recent statistics indicate that 1,105 where killed during the police buy-bust
operations for fighting against the police, 16,891 arrested, and 712,484
surrendered. (Note: 8 police are killed.)
In the American concept of extra judicial killing, the police will be pursuing the
criminals. In the PDU30 concept, the citizens are at the back protected by the
police who are facing the criminals in a fight. It is a slight alteration in the logic but
the people accepts that it is not extra judicial killing.

(8) Comparing extrajudicial killings in the Philippines and US by Vicente L. Rafael,

July 17, 2016
For the poor, there is no due process. Suspicion or accusation is warrant enough to
These are grim days for human rights around the world. In the United States and its
former colony, the Philippines, extrajudicial killings long practiced but often swept
aside have recently become the norm.
Is it possible to think comparatively, which is to say critically, about the connection
between these two regimes of extra-judicial killings thousands of miles away: the
police execution of black citizens and other peoples of color in the US on the one
hand and the Presidentially-mandated, police and vigilante incited and performed
executions of purported drug dealers and drug addicts in the Philippines on the
In the US, the targeting of black bodies has a very long history. It is rooted in
centuries of racialized slavery, segregation and settler colonialism productive of and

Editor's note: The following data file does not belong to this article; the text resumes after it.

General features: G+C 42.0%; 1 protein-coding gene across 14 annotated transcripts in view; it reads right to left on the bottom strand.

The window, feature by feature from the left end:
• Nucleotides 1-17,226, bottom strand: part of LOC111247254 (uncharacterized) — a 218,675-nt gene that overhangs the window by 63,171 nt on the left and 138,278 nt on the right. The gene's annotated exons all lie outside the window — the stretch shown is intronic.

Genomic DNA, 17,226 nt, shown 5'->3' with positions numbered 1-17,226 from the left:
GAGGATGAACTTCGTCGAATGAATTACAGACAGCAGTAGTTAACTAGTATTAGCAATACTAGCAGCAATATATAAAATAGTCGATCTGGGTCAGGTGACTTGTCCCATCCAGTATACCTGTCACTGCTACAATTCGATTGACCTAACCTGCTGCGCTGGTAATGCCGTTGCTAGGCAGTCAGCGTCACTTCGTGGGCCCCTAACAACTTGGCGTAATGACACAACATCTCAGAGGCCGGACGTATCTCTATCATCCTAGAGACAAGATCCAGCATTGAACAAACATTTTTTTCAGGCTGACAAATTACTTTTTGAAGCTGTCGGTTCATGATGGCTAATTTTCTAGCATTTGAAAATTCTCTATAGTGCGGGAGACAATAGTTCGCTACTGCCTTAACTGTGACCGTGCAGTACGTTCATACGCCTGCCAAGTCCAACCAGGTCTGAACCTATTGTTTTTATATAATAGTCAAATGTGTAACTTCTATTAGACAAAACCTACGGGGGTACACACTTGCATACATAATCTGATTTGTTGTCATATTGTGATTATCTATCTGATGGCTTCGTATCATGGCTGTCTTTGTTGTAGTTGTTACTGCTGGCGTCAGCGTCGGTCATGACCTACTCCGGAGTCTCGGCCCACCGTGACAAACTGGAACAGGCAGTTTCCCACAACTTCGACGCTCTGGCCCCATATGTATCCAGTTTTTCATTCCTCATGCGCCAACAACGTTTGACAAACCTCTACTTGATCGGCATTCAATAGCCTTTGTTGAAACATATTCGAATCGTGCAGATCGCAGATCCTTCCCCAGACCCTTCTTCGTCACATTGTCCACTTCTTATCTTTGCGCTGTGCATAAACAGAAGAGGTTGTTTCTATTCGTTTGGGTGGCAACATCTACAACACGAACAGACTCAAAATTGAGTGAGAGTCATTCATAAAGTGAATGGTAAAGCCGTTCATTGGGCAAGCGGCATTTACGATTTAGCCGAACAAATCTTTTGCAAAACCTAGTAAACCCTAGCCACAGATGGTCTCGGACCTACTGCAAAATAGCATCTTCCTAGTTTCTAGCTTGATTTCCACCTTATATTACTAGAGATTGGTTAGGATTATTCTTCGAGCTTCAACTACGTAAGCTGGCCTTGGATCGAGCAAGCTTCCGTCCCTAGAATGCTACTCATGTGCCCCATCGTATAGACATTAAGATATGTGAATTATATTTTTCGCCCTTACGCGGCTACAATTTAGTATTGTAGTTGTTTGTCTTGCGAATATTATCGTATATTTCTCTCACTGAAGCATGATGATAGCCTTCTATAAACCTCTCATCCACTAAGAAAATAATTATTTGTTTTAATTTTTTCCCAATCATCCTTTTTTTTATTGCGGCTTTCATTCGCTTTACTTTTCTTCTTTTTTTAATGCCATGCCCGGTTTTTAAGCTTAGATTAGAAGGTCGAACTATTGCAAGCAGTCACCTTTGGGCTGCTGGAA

sustained by an ideology of white supremacy. The history of these practices and
ideology continue to be deeply entrenched and institutionalized in militarized
modes of policing which have emerged since the 1970s in response to urban
insurgencies in US cities. Indeed, the history of policing in America has its roots in
slave patrols bands of armed white men employed by slave holders to keep blacks
in check and search for runaways as well as a long history of local codes designed
to criminalize the mere presence of Native American and immigrants of color in
urban areas. The system of discriminatory policing is also sustained by a vast
prison-industrial complex. The criminal justice system in the US disproportionately
incarcerates and disenfranchises people of color, placing them under constant
surveillance even when they are released from prison.
The climate for extrajudicial killings has been further stoked by the ready
availability of assault rifles and other high-powered guns. Thanks to the lobbying
efforts of Second-Amendment fundamentalists such as the NRA and the gun
industry, the US now has a heavily armed citizenry. This volatile combination of
racism and guns has literally triggered the recurring murder of black people by
police forces and, more recently as in Dallas, the occasional armed response by a
lone black gunman.
Mostly poor
In the Philippine case, things are, of course, different.
The targets of extrajudicial killings are mostly poor. Those who are influential and
wealthy are publicly accused but held off from execution and subject to
investigation, such as the police generals named by President Duterte. For the poor,
however, there is no due process. Suspicion or accusation is warrant enough to kill

them. Their bodies are displayed, at times with signs, for everyone to see as both
warning to other dealers and as marks of the will of a sovereign power, as in any
public execution. Terrorizing ordinary citizens, the display of their corpses are ways
for the regime to claim for itself the power of their enemies and project this power
to the people.
What about the comparative responses to extrajudicial killings?
In the US, anti-racist movements such as Black Lives Matter arise to protest the
killings. They draw on a long history of civil rights activism that appeal to liberal
democracy even as they are critical of its discriminatory application. Media debates